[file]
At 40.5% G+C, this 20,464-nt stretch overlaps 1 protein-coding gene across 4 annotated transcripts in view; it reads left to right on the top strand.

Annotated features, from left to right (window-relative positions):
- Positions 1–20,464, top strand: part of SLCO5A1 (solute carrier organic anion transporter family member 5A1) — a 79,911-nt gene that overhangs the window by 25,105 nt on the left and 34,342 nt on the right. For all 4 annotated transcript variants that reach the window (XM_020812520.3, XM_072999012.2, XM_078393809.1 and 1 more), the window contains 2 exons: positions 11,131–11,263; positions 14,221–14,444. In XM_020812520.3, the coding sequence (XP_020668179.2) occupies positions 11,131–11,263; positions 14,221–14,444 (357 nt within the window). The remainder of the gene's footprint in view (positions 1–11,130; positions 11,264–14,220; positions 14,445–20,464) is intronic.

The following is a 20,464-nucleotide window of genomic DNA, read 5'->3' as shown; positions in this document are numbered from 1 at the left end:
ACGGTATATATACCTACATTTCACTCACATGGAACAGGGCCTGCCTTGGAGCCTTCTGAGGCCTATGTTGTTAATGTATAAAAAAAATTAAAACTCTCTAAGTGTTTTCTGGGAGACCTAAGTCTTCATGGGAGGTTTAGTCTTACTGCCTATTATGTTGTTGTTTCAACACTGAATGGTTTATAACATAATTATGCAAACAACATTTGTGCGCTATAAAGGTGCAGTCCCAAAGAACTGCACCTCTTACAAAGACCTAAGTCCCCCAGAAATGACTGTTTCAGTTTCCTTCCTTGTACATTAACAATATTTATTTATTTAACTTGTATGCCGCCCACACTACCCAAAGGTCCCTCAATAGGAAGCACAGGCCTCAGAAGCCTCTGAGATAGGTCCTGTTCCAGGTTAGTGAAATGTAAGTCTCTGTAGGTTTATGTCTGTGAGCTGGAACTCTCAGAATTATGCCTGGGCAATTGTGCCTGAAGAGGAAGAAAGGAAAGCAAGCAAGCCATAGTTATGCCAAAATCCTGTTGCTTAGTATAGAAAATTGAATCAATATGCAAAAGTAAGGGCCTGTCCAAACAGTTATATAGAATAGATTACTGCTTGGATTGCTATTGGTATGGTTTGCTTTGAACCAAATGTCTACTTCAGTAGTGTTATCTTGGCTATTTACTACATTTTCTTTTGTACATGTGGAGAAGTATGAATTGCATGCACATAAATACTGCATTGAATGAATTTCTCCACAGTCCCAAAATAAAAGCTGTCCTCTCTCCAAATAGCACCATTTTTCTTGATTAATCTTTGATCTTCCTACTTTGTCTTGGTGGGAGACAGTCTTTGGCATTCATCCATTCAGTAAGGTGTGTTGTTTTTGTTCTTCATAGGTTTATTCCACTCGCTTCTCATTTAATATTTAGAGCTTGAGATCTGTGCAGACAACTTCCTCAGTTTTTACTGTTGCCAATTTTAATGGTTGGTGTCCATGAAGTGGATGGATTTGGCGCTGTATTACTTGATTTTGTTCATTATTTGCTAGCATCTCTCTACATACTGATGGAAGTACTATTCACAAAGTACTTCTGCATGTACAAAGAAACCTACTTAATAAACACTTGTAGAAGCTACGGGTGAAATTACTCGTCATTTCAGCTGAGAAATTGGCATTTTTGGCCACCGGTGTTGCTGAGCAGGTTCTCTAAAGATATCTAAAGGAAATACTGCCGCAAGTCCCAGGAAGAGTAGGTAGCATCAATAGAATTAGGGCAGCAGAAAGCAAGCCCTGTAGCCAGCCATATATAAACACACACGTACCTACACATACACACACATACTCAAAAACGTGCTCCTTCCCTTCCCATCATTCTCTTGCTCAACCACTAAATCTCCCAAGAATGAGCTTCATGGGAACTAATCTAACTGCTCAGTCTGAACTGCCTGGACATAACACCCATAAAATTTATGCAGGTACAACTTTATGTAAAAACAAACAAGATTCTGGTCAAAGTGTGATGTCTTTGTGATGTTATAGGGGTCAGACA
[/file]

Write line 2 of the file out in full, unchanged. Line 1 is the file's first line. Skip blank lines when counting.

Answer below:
Annotated features, from left to right (window-relative positions):